The straps can even hold your picnic blanket or blooms.
I can’t say for sure, but you probably need this bag. It’s the perfect bag for an impromptu overnight stay, but it’s also a great gym bag, market bag, beach bag… The straps can even hold your yoga mat, picnic blanket or blooms. Or if, like me, your life revolves more around trying to keep a little one occupied (and you haven’t seen a gym, beach or yoga mat in months), it’s great for carrying around toddler gear (ball, beloved soft toy, two spare changes of clothes, infinite snacks…). Whatever your situation, you probably need this bag.
1/2m patterned cotton fabric (for the base)
3/4m plain cotton fabric (for the main outer)
3/4m canvas (or similar sturdy fabric, for the lining)
2m of 3cm wide webbing
cotton thread to compliment fabrics
cotton thread to match webbing colour
1. Start by cutting out your fabric. From your base fabric (the dotty fabric in the bag I made) draw out a rectangle 51cm x 33cm and cut out with a 1cm seam allowance. On both your lining and main outer fabrics draw a rectangle 51cm x 91cm and cut out with a 1cm seam allowance.
2. Take your main outer piece and fold in half (right side out) so the narrower edges meet. Press the fold to form a crease. Now take your base piece and fold so that the longer edges meet, press in the same way. Unfold your base piece and lay out wrong-side up. Along both of the longer edges, fold over by 1cm and press.
3. Lay out your main outer piece (right side out) and lay your base piece on top so that the crease you pressed along the center of each matches up. Pin your base piece in place along its folded edges.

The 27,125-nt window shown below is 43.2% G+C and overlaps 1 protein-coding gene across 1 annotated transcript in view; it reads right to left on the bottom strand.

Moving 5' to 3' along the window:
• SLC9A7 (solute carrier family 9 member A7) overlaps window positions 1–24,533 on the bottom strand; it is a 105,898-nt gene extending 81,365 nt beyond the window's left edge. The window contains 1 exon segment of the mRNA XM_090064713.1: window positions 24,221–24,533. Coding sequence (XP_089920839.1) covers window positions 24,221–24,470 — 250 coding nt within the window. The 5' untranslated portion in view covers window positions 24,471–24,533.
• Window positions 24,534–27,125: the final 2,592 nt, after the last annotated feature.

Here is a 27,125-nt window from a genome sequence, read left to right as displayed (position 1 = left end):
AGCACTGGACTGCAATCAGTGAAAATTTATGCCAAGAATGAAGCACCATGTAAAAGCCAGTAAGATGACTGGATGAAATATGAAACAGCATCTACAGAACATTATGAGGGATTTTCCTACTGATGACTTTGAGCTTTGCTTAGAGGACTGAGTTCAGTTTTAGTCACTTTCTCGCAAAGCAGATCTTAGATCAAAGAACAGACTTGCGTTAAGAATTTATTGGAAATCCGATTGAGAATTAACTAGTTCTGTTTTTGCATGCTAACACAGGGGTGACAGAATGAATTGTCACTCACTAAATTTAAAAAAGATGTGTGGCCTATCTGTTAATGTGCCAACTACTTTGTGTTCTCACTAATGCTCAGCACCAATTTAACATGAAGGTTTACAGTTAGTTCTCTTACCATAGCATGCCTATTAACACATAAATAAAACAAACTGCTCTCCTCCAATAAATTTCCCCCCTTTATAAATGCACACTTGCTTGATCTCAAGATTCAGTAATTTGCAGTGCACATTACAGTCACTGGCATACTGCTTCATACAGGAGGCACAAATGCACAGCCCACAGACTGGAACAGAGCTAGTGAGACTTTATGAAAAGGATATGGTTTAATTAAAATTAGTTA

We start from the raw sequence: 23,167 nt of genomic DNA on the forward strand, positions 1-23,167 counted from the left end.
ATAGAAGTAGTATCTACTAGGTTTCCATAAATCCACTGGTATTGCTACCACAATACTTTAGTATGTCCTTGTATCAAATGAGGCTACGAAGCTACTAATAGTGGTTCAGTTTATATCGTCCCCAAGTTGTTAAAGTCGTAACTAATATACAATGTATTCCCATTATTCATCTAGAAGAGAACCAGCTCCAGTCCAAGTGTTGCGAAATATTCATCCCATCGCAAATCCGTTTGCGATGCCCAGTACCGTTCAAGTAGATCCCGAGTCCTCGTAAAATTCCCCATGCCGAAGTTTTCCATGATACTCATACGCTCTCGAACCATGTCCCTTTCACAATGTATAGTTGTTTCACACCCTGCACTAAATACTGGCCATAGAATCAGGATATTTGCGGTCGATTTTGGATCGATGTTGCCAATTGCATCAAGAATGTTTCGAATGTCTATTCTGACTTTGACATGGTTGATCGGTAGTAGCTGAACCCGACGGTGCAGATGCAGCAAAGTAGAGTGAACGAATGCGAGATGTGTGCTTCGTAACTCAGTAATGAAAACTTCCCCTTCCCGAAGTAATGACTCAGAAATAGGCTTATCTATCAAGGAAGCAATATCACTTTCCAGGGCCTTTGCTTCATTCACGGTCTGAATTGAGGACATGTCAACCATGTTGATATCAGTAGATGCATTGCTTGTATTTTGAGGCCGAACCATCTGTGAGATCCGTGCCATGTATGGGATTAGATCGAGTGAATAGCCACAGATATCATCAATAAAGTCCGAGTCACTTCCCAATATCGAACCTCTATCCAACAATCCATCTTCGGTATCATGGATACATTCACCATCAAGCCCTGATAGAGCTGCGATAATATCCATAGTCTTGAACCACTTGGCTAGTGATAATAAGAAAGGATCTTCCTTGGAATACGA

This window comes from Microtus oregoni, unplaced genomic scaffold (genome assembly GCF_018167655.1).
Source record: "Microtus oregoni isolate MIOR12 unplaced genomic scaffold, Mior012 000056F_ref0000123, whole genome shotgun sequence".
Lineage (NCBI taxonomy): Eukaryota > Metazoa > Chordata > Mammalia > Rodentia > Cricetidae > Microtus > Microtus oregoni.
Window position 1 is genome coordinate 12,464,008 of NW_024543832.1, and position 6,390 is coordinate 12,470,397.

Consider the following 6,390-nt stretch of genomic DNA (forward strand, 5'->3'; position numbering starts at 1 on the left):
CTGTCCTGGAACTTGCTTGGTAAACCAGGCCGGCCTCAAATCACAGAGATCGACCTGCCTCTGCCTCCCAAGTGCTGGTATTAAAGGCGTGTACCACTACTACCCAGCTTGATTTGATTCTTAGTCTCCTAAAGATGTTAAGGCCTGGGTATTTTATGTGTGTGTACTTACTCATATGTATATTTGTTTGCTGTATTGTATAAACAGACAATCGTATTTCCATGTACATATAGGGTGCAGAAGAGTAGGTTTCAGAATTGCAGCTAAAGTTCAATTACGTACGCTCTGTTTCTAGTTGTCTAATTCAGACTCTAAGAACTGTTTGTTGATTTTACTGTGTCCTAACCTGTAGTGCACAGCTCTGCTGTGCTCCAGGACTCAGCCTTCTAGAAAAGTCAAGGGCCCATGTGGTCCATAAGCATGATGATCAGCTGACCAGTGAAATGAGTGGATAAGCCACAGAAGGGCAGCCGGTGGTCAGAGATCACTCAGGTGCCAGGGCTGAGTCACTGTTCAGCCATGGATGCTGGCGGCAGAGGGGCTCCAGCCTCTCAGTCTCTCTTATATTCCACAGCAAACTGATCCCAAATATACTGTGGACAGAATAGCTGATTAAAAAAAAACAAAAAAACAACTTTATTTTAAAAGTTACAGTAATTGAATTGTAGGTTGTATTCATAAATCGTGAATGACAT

4. Cut two 1m lengths from your webbing. Measure 15cm in from one of the pinned edges of your base piece. At this point, insert one end of one of your webbing pieces by 1cm, between the base and outer fabrics (you may need to remove some pins). Pin the webbing in place in a straight line running towards the top of your outer fabric. Repeat on the right hand side with the other end of your piece of webbing, making sure the handle you create is not twisted. Turn your fabric around and repeat the whole step on the other pinned edge of your base piece, so you have two handles.
5. Sew along both pinned edges of your base piece, about 2mm from the edge.
6. To secure your handles in place, sew a rectangle with a cross in the center (in the cotton thread that matches your webbing) at the top of each strap, 3cm from the top edge of your outer fabric. Your rectangles should be about 2.5cm wide by 4.5cm long. Sew around their edges twice or three times to make sure they’re secure.
7. Fold your panel in half (right side in), so the handles meet at the top, and pin along the sides. Fold your lining fabric too, so its shorter edges meet, and also pin along the sides. Sew where you have pinned, 1cm in.
8. To give your bag a base, take the lining piece and flatten out the bottom corners to 90 degree triangular points (as in the picture). Your side seam should be running in a straight line away from you. For both corners, measure 4cm from the tip of the corner and draw a line across the corner at a 90 degree angle. Pin along these lines. Repeat this for your outer bag piece.
9. Sew along the lines you’ve pinned, then trim the corners away about 1cm from your stitching.
10. Turn the outer bag piece right way out and tuck the lining piece inside so the top edges match up. Fold the top edge of the outer piece in by 1cm, and the edge of the inner piece out by 1cm, pinning together all the way around.
11. Sew all the way around the top edge, about 2mm in.
To see more cool stuff from Anna Alicia, head over this way.
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